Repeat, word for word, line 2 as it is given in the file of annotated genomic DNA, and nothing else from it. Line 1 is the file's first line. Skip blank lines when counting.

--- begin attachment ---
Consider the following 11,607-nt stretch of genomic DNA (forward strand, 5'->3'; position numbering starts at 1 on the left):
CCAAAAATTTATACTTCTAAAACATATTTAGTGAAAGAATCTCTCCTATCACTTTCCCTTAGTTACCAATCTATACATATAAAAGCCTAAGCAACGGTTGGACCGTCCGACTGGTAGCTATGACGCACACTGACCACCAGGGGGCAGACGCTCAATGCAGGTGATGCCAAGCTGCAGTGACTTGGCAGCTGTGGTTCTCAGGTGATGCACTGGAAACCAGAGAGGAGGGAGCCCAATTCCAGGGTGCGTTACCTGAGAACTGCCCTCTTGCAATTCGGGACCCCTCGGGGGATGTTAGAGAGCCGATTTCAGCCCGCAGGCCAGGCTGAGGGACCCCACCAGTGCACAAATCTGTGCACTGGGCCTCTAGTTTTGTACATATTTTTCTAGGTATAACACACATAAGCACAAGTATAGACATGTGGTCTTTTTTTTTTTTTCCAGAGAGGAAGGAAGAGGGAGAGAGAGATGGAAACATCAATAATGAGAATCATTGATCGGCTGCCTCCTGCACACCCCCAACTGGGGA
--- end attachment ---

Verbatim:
CCAAAAATTTATACTTCTAAAACATATTTAGTGAAAGAATCTCTCCTATCACTTTCCCTTAGTTACCAATCTATACATATAAAAGCCTAAGCAACGGTTGGACCGTCCGACTGGTAGCTATGACGCACACTGACCACCAGGGGGCAGACGCTCAATGCAGGTGATGCCAAGCTGCAGTGACTTGGCAGCTGTGGTTCTCAGGTGATGCACTGGAAACCAGAGAGGAGGGAGCCCAATTCCAGGGTGCGTTACCTGAGAACTGCCCTCTTGCAATTCGGGACCCCTCGGGGGATGTTAGAGAGCCGATTTCAGCCCGCAGGCCAGGCTGAGGGACCCCACCAGTGCACAAATCTGTGCACTGGGCCTCTAGTTTTGTACATATTTTTCTAGGTATAACACACATAAGCACAAGTATAGACATGTGGTCTTTTTTTTTTTTTCCAGAGAGGAAGGAAGAGGGAGAGAGAGATGGAAACATCAATAATGAGAATCATTGATCGGCTGCCTCCTGCACACCCCCAACTGGGGA